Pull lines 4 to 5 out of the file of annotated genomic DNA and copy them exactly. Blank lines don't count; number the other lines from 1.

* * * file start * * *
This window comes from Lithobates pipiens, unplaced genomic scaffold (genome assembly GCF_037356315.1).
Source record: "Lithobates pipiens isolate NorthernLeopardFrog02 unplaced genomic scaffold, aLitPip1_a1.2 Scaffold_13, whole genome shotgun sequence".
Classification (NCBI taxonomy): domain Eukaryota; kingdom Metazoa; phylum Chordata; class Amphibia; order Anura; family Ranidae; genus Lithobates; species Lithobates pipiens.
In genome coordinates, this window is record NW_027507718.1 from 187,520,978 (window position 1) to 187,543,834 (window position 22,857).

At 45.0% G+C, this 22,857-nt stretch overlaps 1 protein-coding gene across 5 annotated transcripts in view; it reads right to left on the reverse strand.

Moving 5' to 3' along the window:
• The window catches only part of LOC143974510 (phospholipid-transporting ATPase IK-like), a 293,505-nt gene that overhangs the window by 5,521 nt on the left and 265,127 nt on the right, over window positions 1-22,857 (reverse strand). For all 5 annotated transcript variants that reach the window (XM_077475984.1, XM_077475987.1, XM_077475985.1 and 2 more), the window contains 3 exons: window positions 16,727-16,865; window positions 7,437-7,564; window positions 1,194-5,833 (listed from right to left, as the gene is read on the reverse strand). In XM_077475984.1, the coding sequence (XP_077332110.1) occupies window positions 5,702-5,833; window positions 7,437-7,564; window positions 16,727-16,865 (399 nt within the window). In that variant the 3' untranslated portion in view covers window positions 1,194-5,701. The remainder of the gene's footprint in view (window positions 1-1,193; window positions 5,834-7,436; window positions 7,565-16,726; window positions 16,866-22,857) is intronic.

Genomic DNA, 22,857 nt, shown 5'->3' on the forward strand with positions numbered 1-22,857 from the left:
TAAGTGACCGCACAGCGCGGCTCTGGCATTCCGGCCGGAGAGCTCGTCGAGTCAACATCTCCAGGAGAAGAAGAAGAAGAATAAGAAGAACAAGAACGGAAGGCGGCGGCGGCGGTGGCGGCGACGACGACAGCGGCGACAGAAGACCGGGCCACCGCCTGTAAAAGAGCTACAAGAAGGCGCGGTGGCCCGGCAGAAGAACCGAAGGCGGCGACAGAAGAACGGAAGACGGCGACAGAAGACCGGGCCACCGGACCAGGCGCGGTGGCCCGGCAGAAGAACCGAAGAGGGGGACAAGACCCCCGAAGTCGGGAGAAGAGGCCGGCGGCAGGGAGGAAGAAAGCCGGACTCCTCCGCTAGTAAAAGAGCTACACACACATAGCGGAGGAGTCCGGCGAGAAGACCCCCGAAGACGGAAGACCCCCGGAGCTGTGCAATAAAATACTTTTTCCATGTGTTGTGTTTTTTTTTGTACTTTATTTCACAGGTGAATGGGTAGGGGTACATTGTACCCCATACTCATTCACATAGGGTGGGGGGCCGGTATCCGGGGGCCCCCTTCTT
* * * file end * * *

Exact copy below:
In genome coordinates, this window is record NW_027507718.1 from 187,520,978 (window position 1) to 187,543,834 (window position 22,857).

At 45.0% G+C, this 22,857-nt stretch overlaps 1 protein-coding gene across 5 annotated transcripts in view; it reads right to left on the reverse strand.